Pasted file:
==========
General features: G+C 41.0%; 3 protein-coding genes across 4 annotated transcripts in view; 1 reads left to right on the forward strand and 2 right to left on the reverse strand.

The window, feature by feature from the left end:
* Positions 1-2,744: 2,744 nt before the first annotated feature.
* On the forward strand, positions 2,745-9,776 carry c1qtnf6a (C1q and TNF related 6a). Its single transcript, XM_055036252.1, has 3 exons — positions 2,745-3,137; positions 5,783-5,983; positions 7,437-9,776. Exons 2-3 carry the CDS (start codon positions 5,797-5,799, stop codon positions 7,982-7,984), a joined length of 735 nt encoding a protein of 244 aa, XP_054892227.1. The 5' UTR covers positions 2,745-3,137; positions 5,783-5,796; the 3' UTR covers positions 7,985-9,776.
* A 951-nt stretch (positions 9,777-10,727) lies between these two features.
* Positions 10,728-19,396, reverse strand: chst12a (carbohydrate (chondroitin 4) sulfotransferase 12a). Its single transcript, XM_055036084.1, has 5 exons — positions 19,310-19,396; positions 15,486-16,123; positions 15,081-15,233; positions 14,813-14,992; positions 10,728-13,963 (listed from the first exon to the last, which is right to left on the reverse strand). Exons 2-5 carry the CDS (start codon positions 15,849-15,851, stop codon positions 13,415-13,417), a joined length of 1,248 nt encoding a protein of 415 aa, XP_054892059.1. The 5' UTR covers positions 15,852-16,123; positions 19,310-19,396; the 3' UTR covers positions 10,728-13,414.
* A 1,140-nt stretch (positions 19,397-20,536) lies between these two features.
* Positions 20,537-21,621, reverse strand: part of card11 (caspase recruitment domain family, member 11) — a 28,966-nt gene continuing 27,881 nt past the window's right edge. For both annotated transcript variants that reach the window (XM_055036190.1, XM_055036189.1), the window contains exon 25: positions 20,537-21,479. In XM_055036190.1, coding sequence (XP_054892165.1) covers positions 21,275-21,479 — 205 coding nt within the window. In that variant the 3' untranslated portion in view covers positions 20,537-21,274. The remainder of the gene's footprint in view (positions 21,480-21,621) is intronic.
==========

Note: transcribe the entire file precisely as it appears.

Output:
General features: G+C 41.0%; 3 protein-coding genes across 4 annotated transcripts in view; 1 reads left to right on the forward strand and 2 right to left on the reverse strand.

The window, feature by feature from the left end:
* Positions 1-2,744: 2,744 nt before the first annotated feature.
* On the forward strand, positions 2,745-9,776 carry c1qtnf6a (C1q and TNF related 6a). Its single transcript, XM_055036252.1, has 3 exons — positions 2,745-3,137; positions 5,783-5,983; positions 7,437-9,776. Exons 2-3 carry the CDS (start codon positions 5,797-5,799, stop codon positions 7,982-7,984), a joined length of 735 nt encoding a protein of 244 aa, XP_054892227.1. The 5' UTR covers positions 2,745-3,137; positions 5,783-5,796; the 3' UTR covers positions 7,985-9,776.
* A 951-nt stretch (positions 9,777-10,727) lies between these two features.
* Positions 10,728-19,396, reverse strand: chst12a (carbohydrate (chondroitin 4) sulfotransferase 12a). Its single transcript, XM_055036084.1, has 5 exons — positions 19,310-19,396; positions 15,486-16,123; positions 15,081-15,233; positions 14,813-14,992; positions 10,728-13,963 (listed from the first exon to the last, which is right to left on the reverse strand). Exons 2-5 carry the CDS (start codon positions 15,849-15,851, stop codon positions 13,415-13,417), a joined length of 1,248 nt encoding a protein of 415 aa, XP_054892059.1. The 5' UTR covers positions 15,852-16,123; positions 19,310-19,396; the 3' UTR covers positions 10,728-13,414.
* A 1,140-nt stretch (positions 19,397-20,536) lies between these two features.
* Positions 20,537-21,621, reverse strand: part of card11 (caspase recruitment domain family, member 11) — a 28,966-nt gene continuing 27,881 nt past the window's right edge. For both annotated transcript variants that reach the window (XM_055036190.1, XM_055036189.1), the window contains exon 25: positions 20,537-21,479. In XM_055036190.1, coding sequence (XP_054892165.1) covers positions 21,275-21,479 — 205 coding nt within the window. In that variant the 3' untranslated portion in view covers positions 20,537-21,274. The remainder of the gene's footprint in view (positions 21,480-21,621) is intronic.